learning a new language is a deal-breaker.

My .02

./s

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#8 June 16, 2010 00:18:50

Kenneth G.
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Seeking Django vs. Joomla comparison


On Tuesday 15 June 2010 21:41:56 shacker wrote:
> These comparisons are not only possible, they're essential for a boss
> or a company trying to decide on their next platform. Only us geeks
> say things like "They can't be compared." Of course they can.
>

in which case compare drupal/joomla with plone. Plone will win hands down.
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Kenneth Gonsalves
Senior Associate
NRC-FOSS at AU-KBC

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#9 June 16, 2010 00:37:12

Kenneth G.
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Seeking Django vs. Joomla comparison


On Wednesday 16 June 2010 01:37:02 shacker wrote:
> It depends what your "zoom level" is. For example, the org's questions
> may be questions like:
>

if it is drupal/joomla vs plone

> - In which system can we get our site up the fastest?

plone
> - Which system will be the most flexible if we need to go in new
> directions?

plone
> - In which system will it be easiest to find qualified developers?

drupal/joomla (depending on the definition of qualified)
> - In which system can I mix and match data models to our heart's
> content?

plone
> - Which system has the most mature 3rd-party plugins/modules/apps?

plone
> - Which system's templates are easiest to work with?

drupal/joomla
> - Which system will make it easiest to convert our existing data into?

depends on your existing data - if it is in a RDBMS then drupal/joomla -
otherwise a toss-up (one can use an RDBMS with plone)
> - How easy is it to create custom workflows?
>
plone has several out of the box

and one question you forgot

which system has regular security patches (at least twice a month)?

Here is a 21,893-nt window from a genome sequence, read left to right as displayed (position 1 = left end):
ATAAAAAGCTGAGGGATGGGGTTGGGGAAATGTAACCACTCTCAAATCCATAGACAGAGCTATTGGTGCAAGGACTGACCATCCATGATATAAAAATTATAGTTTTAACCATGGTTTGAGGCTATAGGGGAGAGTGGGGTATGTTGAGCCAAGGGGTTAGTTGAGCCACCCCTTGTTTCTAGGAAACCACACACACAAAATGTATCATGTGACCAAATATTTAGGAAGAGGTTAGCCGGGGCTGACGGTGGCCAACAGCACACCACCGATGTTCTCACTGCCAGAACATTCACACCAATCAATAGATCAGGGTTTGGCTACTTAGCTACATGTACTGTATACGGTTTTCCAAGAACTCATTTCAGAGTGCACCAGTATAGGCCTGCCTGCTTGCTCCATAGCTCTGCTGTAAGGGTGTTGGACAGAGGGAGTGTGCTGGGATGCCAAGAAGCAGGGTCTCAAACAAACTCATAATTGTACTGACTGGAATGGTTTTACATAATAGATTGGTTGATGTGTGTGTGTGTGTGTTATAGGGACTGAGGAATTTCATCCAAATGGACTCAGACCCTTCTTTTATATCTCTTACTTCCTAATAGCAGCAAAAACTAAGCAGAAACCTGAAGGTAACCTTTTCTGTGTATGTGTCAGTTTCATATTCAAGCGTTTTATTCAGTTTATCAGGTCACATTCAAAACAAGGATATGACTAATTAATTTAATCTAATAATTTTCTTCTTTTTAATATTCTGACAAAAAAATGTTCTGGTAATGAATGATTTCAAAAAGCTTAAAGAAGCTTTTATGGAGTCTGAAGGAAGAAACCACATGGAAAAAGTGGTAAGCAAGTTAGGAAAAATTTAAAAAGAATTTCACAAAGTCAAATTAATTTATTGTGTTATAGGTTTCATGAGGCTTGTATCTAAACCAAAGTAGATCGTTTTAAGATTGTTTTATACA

drupal/joomla - since security patches are rare to non-existent in plone,
suits may not feel comfortable with it.

--
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Kenneth Gonsalves
Senior Associate
NRC-FOSS at AU-KBC

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#10 June 16, 2010 06:56:26

Torsten B.
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Seeking Django vs. Joomla comparison


Hallöchen!

shacker writes:

> On Jun 15, 11:43 am, Torsten Bronger <bron...@physik.rwth-aachen.de>
> wrote:
>
>> First you need a functional specification for your project,
>> i.e. "must have"'s and "nice to have"'s.  Size and agility of the
>> community as well as documentation are important, too.  Then you
>> can filter a little bit.  But most established frameworks/CMSes
>> will still fit the bill.
>
> It depends what your "zoom level" is. For example, the org's
> questions may be questions like:
>
> - In which system can we get our site up the fastest?
> - Which system will be the most flexible if we need to go in new
> directions?
> - In which system will it be easiest to find qualified developers?
> - In which system can I mix and match data models to our heart's
> content?
> - Which system has the most mature 3rd-party plugins/modules/apps?
> - Which system's templates are easiest to work with?
> - Which system will make it easiest to convert our existing data into?
> - How easy is it to create custom workflows?
>
> These are real-world questions that apply equally to frameworks
> and CMSs.

Absolutely, yes. But nobody will be able to give you answers to
these, even if they claim they are. Take the template system (TS)
as an example: Fans of TS 1 will say that TS 2 is over-complicated
and hard to maintain. But fans of TS 2 will code faster in it than
in TS 1. We are talking about mature systems only, so you can code
efficiently in any of them if you abandon prejudices and fears of
contacts.

>> The primary filter must be the language anyway.  The people who
>> are
>
> The counter-argument is that languages are similar enough that
> experienced / good developers can get up to speed pretty quickly
> even if you change languages. In other words I'd rather work with
> an experienced/good developer even if it means they have to learn
> a new language than to work with a less-experienced developer for
> whom learning a new language is a deal-breaker.

In my experience it takes a long time before you master a language
so that you can write maintainable code in it. It's a lot more than
just writing working code. You must know the idioms and anti-idioms
that the language's community has acquired over the years. And you
must know the libraries, which are huge for today's languages.

I'd never choose Scala for example, because you don't get developers
with Scala experience. It may be a great language, but I'd prefer
Python/Java/C#/Ruby/PHP and pick from a lot of applicants with
experience in them. (Even Python was not so simple in our case, by
the way.)

Tschö,
Torsten.

--
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orhttp://bronger-jmp.appspot.com--